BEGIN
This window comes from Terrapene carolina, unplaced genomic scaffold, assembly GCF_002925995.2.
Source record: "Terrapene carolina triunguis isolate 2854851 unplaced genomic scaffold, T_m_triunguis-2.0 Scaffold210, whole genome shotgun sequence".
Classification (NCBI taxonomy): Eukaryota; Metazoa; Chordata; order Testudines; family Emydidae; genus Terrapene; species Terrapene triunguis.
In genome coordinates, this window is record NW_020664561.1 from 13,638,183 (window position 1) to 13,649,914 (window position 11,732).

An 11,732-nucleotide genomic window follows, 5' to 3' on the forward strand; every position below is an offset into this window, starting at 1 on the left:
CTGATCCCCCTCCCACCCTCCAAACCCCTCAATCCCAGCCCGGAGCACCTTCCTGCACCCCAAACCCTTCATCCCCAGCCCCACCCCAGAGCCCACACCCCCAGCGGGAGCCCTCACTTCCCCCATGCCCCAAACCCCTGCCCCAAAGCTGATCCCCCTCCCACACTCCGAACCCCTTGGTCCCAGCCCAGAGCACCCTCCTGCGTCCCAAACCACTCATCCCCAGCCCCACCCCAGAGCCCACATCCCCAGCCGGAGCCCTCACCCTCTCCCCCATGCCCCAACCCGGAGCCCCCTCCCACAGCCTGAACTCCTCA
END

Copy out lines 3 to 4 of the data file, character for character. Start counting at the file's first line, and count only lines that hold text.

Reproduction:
Classification (NCBI taxonomy): Eukaryota; Metazoa; Chordata; order Testudines; family Emydidae; genus Terrapene; species Terrapene triunguis.
In genome coordinates, this window is record NW_020664561.1 from 13,638,183 (window position 1) to 13,649,914 (window position 11,732).